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Google questions tests that praise IE's bad website blocker

Er, they're testing against Chrome 6

3 Big data security analytics techniques

The methodology of tests that found IE is tops for blocking a particular type of malware attack have come under fire from Google.

NSS Labs was commissioned by Microsoft to access the ability of browser to block socially engineered malware attack URLs. The exercise focused on the effectiveness of in-built browser technology to block access to malware portals or sites known to be contaminated with malicious code (e.g. scareware portals). Such protection should be supplemented by anti-virus protection, as NSS makes clear.

The tests found that Internet Explorer 9 beta had a 99 per cent detection rate of malicious URLs, IE 8 hit a creditable 90 per cent, with Firefox 3.6 on 19 per cent, Safari 5 hit 11 per cent in the benchmark with Google's Chrome 6 browser achieving just three pre cent. Standalone Opera offered no protection from this type of attack, according to the tests.

Microsoft commissioned the results as a private benchmark, authorising their publication on the receipt of favourable results. That's not the only reason to question whether the tests should be read at face value. The exercise was conducted with Chrome 6 even though the latest version of the open sauce browser is Chrome 8. In a statement, Google defended the overall security of its browser and questioned the value of NSS's tests.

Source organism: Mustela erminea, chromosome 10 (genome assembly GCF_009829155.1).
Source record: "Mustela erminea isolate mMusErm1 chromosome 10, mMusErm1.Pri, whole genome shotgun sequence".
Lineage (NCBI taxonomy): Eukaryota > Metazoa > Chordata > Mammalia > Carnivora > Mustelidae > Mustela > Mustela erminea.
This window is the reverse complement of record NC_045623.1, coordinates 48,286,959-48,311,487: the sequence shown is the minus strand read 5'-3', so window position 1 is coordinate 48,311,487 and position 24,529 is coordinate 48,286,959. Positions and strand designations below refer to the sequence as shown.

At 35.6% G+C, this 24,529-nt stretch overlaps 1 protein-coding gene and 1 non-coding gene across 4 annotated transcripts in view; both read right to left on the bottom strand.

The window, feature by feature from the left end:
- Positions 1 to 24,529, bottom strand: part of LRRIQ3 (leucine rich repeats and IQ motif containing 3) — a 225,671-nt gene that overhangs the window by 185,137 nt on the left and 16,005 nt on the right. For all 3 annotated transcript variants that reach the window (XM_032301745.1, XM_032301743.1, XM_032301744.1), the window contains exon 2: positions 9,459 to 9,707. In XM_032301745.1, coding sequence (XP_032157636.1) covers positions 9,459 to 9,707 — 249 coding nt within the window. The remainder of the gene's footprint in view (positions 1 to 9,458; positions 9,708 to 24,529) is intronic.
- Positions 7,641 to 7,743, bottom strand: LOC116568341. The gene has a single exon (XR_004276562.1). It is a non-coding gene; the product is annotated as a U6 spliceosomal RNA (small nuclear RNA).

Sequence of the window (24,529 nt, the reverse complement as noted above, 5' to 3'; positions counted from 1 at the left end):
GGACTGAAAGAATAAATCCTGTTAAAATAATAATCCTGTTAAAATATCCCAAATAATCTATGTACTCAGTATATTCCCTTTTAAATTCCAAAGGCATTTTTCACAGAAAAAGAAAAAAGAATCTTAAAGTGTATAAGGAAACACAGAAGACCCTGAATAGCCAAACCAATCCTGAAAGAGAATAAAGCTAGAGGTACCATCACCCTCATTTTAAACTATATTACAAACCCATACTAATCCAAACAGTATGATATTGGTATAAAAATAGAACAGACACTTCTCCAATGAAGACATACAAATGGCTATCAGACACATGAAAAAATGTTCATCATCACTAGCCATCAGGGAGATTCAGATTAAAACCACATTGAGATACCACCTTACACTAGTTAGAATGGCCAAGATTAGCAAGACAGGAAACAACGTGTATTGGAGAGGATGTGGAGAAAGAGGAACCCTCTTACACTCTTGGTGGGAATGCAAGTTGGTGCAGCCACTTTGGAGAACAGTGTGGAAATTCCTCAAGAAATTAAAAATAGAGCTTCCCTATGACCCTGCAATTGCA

These sponsored tests are limited in their sole focus on socially engineered malware, while excluding vulnerabilities in plug-ins or browsers themselves. Additionally, the testing methodology isn't available in a way that can be independently verified. Google Chrome was built with security in mind from the beginning and emphasizes protection of users from drive-by downloads and plug-in vulnerabilities — for example, we recently introduced a new security sandbox for Flash Player.

Security testing is often a contentious business, with even the methodology of unpaid, independent tests from the likes of Virus Bulletin coming into question from time to time. That observation goes double for sponsored tests, especially those that focus on a narrow security metric, however competent the actual testers, and NSS has some of the best in the industry. ®

3 Big data security analytics techniques

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